The voice on the other end of the telephone paused, and Martha put down the receiver without hanging it up. She gazed at the walls quizzically, not sure what she was looking for, her head gently swaying from side to side. Then:
“What a nice shade of white,” she murmured. “I must see if John can do the bathroom in the same color.”
Martha shuffled off down the long hallway and entered a small room through an open door. A man lay on the bed; he was not John. The man called out the name Martha to her; whatever for? He stood, took her by the hand, and escorted her out the door. A little farther down the hallway, he opened another door that led into her room. It was hers because there was the vase of yellow and white plastic flowers sitting on top of the bureau. How did he know where I lived? Martha went up to the flowers, poked them around for several minutes until all the yellow ones were on one side.
She turned round, surveyed her room; she was alone. No sign of John. There was the twin bed against one wall, neatly made up with hospital corners; the nightstand next to it with her mystery book on it, her page marked with a yellowing piece of tissue; the dresser with the vase bolted to the top. Photographs speckled one wall; several were of her surrounded by people, young and old. The air smelled of lavender.
Then remembering she was looking for John, Martha mumbled, “Now, where’s the man gone to?” She would just have to go hunt him up.
She opened the top drawer of the bureau and stared at the rainbow-mix of colors within—“So pretty.”—before remembering she wanted a scarf. She took a white one and tied her hair up without using the mirror across the room.
“I bet he’s in the living room watching TV,” she mumbled, and shuffled out the door.
A wide arch led into a large room with too many stuffed chairs for her taste, many set facing a wide, flat-screen TV bolted to the far wall; its volume set on loud. Even so, two men slept through the noise, and a woman in white sat in the back reading. She smiled at Martha and said something unintelligent.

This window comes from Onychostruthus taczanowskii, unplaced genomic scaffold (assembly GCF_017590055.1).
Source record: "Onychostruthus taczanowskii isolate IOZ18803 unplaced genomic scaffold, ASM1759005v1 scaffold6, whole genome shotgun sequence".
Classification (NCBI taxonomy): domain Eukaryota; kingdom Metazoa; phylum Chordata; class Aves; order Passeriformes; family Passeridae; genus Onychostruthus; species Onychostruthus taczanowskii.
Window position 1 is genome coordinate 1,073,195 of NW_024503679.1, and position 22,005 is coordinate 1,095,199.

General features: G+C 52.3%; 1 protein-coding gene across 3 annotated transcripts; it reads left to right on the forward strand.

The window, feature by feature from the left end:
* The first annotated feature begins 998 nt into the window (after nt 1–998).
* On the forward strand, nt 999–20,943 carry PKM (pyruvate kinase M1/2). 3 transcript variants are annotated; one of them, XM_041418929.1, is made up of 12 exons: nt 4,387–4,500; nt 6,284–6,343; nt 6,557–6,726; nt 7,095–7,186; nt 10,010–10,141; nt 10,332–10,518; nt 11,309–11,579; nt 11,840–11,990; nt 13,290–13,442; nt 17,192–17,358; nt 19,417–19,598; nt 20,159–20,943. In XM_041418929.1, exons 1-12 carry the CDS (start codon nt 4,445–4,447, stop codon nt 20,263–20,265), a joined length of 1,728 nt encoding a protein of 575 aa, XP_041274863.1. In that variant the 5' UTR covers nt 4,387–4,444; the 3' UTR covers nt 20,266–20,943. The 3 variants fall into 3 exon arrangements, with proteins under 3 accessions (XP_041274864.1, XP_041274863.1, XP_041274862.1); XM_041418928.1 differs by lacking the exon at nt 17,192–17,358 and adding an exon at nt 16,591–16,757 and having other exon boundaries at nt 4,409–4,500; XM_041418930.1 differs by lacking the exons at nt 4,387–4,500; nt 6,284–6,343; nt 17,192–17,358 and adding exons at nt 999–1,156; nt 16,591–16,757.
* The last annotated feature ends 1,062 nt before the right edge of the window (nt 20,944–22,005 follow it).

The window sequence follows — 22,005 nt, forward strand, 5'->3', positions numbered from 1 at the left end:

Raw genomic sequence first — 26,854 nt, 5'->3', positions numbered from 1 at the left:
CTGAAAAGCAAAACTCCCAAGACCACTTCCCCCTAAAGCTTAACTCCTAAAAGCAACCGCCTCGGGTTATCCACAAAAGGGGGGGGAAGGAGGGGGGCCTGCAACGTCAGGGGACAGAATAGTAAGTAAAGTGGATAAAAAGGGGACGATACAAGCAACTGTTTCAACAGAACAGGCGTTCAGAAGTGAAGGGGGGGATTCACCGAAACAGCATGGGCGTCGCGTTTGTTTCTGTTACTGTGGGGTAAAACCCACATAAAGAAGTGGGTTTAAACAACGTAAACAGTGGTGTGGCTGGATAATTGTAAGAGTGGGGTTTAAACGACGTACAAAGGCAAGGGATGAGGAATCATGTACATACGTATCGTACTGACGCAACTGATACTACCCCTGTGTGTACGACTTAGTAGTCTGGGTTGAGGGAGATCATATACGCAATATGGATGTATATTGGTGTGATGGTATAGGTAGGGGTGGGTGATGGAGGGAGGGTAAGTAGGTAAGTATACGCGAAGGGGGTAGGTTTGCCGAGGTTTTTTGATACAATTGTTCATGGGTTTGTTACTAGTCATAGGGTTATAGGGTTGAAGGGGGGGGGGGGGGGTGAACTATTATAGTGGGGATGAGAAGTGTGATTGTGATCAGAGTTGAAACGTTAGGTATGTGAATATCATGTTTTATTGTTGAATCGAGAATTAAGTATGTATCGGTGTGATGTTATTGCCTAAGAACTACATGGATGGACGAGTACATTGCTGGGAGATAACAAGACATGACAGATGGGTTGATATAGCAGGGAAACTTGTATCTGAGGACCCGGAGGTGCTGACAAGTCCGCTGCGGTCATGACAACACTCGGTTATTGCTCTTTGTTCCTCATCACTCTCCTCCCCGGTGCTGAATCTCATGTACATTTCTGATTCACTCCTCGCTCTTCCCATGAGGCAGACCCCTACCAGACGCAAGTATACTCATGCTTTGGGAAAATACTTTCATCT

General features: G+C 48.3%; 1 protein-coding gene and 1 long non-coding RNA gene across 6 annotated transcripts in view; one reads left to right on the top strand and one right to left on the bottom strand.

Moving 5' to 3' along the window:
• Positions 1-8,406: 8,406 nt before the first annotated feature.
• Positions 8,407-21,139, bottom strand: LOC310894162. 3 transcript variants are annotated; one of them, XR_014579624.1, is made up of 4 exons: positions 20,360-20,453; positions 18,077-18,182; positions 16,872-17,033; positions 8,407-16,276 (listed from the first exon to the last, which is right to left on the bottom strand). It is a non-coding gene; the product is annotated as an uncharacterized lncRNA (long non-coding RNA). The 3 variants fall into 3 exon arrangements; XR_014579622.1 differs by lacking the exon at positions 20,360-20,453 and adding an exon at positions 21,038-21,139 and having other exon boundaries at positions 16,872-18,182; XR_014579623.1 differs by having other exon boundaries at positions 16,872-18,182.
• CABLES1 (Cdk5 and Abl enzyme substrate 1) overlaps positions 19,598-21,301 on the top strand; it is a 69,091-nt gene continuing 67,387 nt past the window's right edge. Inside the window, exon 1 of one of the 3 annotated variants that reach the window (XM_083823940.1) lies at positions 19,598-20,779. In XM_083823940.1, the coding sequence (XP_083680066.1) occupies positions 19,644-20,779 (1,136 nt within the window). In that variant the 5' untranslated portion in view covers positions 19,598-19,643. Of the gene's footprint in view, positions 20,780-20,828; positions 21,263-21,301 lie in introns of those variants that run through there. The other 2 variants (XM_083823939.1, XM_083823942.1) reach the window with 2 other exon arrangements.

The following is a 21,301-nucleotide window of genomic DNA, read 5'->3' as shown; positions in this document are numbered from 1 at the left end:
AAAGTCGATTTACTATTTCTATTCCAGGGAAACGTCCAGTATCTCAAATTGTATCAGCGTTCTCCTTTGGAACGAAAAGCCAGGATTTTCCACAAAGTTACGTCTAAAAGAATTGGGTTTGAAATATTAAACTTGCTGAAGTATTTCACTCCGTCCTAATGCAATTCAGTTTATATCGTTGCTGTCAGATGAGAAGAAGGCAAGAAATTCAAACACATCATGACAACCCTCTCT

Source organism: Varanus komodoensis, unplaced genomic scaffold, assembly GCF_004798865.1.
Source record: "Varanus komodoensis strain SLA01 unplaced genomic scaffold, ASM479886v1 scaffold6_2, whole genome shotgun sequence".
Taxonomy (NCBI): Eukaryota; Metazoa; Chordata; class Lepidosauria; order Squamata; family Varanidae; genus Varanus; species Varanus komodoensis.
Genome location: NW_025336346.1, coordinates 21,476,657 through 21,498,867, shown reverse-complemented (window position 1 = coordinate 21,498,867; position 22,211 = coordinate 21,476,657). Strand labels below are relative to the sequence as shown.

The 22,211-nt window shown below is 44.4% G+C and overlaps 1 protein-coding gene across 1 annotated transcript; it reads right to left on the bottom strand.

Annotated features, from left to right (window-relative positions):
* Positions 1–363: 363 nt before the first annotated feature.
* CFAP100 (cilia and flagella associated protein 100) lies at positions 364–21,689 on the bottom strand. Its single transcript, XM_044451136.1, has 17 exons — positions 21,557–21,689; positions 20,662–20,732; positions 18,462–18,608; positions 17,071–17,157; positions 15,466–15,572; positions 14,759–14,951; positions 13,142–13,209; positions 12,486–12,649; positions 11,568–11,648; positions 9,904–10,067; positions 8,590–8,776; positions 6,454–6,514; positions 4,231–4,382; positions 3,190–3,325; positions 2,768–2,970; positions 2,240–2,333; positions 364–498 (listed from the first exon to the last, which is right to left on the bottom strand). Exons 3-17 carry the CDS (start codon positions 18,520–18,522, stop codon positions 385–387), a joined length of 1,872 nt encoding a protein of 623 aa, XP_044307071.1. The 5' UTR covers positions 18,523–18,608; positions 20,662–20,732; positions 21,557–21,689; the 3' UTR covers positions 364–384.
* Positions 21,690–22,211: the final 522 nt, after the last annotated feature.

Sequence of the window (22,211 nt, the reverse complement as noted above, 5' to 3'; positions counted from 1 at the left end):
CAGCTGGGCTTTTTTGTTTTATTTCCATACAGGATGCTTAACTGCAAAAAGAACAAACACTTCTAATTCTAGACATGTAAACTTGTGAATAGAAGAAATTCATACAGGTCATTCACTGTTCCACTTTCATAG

“Not here,” Martha mumbled. “John’s probably out back, asleep in the hammock. I should never have let him put it up.”
Returning to her room, Martha took out another scarf and this time tried tying it on in front of the mirror. She stopped when she couldn’t make it sit right and stared. Something silky slipped through her grasp, tickling her fingertips. She looked at her hands and found nothing. From the closet she took out a white sweater with a sequence of roses and a pair of pink sneakers. She put these on; then saw a discarded scarf on the floor. Martha bent over and picked it up, folded it, and put it back in the top drawer of the bureau. Mary’s been going through my things again, that little scamp.
She turned to the photographs and took down the portrait of a seven-year old girl. She ran her finger along the side of a face with a big smile that poked out of a large tumble of reddish-brown hair. She then touched the short ends of her own grayness.
“That used to be my color,” Martha said aloud. “Oh, today’s Monday. Mary’s supposed to call.”
Reverently she replaced the photograph next to one of a woman of maybe thirty-five with the same smile and tumble of hair but whose name she couldn’t remember. Once out in the hallway, Martha shuffled down to the telephone. The receiver was in place but it wasn’t ringing. Had John answered it and not told her? That man was too much. I bet he let it ring while asleep in his hammock.
She continued along the hallway, muttering her disgust at the choices of artwork John had made to decorate their house with: more portraits than landscapes. “Do as the just and temperate men do”? What a funny thing to put under the portrait of an old man. And what a name for an artist to take: Aristotle. Someone else had already made it famous, but for what she didn’t remember.
The last room was the kitchen; and when she pushed the door open she was aghast. Where had all the pretty curtains gone? The sinks were clean and shiny, as was the floor, but ooh, that disinfectant smell. I must be sure to cut some flowers and put them up in here.
A set of double-doors led outside and down a long ramp to the street. Off to one side was a large green dumpster. When had John put these up? Humph, he never really knows what he’s doing. She looked for the hammock, and not seeing it, shuffled off down the ramp and along the sidewalk.